While Mrs. Devos lacks prior experience in public schools, she spent decades in lobbying for charter-school expansion and increase for taxpayer-funded vouchers for private and religious schools. However, her lack of experience seemed more of a liability at Tuesday’s meeting. The Senate Democrats were very firm and pressed hard on DeVos with relevant questions she struggled to answer.

During the committee forum, DeVos strongly assured them she’d smooth out and find solutions to any conflictive interests the office deemed as such—she backed this up in a letter she sent Thursday to the Education Department’s ethics office. Further, she claimed to have resigned from multiple education-centric foundations—including All Children Matter and Great Lakes Education Foundation.

But she is keeping her seat as a co-trustee of three family trusts—one of these is indirectly, financially staked in Sextant Education. This educational outfit manages a for-profit college chain—under the umbrella of AEA Investors. While DeVos lists AEA as an asset in which she’ll divest, it’s uncertain if she’ll retain a stake via the trust or not. The accompanying trusts don’t avail any listed assets, so it’s a mystery as to them having investments in other, education companies.

“It is not clear whether the family trust would divest from these assets, but if it does not, she will be in conflict,” Citizens for Responsibility and Ethics in Washington spokesperson Jordan Libowitz said. “She turned her forms in at 10 o’clock last night. There are significant issues that still need to be worked out and should have been dealt with before hearings started.”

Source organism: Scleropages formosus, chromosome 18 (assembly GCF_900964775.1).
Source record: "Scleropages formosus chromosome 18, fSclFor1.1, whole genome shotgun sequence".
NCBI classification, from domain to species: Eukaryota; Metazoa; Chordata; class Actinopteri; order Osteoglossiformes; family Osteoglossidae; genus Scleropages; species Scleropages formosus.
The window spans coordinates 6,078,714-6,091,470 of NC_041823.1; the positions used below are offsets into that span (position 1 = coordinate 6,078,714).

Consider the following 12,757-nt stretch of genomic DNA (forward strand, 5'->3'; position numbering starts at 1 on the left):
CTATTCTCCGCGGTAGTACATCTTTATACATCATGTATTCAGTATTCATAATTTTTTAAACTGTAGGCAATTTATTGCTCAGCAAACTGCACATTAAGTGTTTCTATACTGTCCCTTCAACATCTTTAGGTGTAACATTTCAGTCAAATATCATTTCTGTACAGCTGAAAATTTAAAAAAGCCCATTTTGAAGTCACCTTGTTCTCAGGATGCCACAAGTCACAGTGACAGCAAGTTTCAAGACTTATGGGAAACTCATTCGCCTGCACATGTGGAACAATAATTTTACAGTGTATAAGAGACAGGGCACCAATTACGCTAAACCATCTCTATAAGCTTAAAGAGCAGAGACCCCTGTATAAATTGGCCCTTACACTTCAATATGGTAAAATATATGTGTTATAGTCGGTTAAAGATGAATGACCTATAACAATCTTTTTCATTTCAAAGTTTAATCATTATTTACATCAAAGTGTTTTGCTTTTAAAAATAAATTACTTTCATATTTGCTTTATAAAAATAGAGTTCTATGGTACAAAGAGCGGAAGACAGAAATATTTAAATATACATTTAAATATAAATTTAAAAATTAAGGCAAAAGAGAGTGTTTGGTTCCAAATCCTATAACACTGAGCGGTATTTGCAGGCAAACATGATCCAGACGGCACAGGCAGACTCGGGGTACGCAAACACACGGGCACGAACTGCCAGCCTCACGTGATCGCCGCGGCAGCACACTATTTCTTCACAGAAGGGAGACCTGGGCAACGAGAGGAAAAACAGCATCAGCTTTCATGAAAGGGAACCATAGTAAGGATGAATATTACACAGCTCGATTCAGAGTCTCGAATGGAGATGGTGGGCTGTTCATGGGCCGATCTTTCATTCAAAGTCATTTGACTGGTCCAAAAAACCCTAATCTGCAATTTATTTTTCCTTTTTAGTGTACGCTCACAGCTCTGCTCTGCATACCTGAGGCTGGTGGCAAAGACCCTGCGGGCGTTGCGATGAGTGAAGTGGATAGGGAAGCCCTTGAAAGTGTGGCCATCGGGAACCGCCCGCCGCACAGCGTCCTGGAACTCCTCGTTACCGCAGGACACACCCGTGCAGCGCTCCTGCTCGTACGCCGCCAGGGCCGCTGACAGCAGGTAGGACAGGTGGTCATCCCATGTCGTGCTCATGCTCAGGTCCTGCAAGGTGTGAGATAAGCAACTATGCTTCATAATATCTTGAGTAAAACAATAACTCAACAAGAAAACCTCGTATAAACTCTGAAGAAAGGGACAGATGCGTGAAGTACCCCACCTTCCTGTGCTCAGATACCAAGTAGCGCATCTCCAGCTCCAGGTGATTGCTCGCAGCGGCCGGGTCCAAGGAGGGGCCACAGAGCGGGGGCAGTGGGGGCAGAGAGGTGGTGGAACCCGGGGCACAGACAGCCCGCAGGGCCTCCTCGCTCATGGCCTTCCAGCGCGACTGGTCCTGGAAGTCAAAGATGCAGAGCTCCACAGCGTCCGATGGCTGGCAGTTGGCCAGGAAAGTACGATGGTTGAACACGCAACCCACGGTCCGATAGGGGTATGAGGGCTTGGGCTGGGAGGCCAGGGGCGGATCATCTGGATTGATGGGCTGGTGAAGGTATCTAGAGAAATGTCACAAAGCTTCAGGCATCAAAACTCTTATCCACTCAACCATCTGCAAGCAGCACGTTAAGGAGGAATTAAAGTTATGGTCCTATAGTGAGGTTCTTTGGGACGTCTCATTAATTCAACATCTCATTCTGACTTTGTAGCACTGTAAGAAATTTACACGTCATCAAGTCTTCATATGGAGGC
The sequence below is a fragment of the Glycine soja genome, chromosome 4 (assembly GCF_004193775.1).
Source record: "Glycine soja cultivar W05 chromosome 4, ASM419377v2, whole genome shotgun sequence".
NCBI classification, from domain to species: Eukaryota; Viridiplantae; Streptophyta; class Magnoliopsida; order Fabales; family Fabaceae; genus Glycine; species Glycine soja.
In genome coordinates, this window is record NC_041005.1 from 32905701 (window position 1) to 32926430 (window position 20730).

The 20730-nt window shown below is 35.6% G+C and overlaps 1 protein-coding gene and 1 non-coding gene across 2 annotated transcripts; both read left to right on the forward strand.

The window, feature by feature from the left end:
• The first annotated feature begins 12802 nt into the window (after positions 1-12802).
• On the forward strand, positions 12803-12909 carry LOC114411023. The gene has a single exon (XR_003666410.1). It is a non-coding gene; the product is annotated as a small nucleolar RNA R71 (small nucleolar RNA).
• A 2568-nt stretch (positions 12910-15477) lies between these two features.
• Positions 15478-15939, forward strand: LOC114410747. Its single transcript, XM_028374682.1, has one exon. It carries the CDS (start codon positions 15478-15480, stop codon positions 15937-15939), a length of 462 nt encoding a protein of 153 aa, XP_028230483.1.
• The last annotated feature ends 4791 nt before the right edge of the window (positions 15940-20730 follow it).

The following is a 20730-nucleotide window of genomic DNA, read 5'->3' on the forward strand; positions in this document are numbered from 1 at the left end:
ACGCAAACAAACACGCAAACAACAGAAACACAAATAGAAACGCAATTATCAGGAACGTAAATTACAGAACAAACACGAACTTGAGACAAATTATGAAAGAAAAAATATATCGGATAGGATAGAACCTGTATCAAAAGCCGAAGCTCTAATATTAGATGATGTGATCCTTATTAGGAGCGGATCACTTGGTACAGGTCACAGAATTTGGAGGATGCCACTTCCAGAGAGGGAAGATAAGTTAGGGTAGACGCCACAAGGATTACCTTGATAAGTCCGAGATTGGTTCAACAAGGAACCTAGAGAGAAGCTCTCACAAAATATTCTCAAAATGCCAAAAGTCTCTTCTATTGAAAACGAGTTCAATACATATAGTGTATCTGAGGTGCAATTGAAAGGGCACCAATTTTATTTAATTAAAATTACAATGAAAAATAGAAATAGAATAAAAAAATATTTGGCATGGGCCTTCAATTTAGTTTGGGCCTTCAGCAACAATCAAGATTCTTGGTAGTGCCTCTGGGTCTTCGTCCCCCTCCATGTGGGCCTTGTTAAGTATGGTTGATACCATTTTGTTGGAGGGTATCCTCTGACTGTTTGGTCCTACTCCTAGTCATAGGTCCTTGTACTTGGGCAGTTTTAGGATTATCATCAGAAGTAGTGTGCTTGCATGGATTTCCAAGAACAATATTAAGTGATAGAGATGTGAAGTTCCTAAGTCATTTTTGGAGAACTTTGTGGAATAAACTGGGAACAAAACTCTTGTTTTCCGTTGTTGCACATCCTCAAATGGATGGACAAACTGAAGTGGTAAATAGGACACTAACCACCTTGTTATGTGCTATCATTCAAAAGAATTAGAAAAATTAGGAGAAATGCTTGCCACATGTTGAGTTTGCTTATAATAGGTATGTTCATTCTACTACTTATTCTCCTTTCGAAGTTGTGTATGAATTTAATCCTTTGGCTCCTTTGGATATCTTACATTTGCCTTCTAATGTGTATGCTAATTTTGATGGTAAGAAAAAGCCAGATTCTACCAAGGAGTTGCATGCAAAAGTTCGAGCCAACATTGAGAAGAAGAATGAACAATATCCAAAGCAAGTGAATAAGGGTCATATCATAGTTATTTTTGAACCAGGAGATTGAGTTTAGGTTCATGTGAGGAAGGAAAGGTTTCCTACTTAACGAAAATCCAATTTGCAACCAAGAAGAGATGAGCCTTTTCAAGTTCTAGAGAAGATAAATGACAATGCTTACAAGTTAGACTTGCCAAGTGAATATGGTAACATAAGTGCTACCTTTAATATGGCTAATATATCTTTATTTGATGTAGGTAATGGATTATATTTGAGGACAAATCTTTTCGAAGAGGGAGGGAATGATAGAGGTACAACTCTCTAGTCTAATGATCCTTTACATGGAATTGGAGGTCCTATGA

[Sen. Patty Murray & Sen. Lamar Alexander | Source: HELP.Senat.Gov]

If DeVos gets the secretarial seat, she intends to divest from 102 companies within a 90-day window—she listed every one of them. Amid that list is LMF WF Portfolio—an LLC listed in regulatory filings as one part of many firms that cooperatively loaned $147 million to Performant Financial Corp. (a debt-collection agency in business with the Education Department). PFC was unable to solidify a bid with the department and is actually protesting the outcome to the Government Accountability Office—that outfit can dismiss the issue if the department backtracks. The secretary’s influence in that deal left Democrats uncomfortable about DeVos’s indirect investment.

Within DeVos’s letter to the Education Department, she wrote “[I] will not participate personally and substantially in any particular matter that, to my knowledge, has a direct and predictable effect on the financial interests of [the 102 companies in question] until I have divested.” DeVos added she would ensure “all proceeds are invested in non-conflicting assets.”

Libowitz added that once DeVos and her husband are totally divested from such companies as Performant, she’ll be safe from any Education Department business involving the aforementioned companies. However, he’s still concerned with her professional affairs with other assets (e.g., DeVos being the sole investor) that might entail her needing a recusal longer than one year.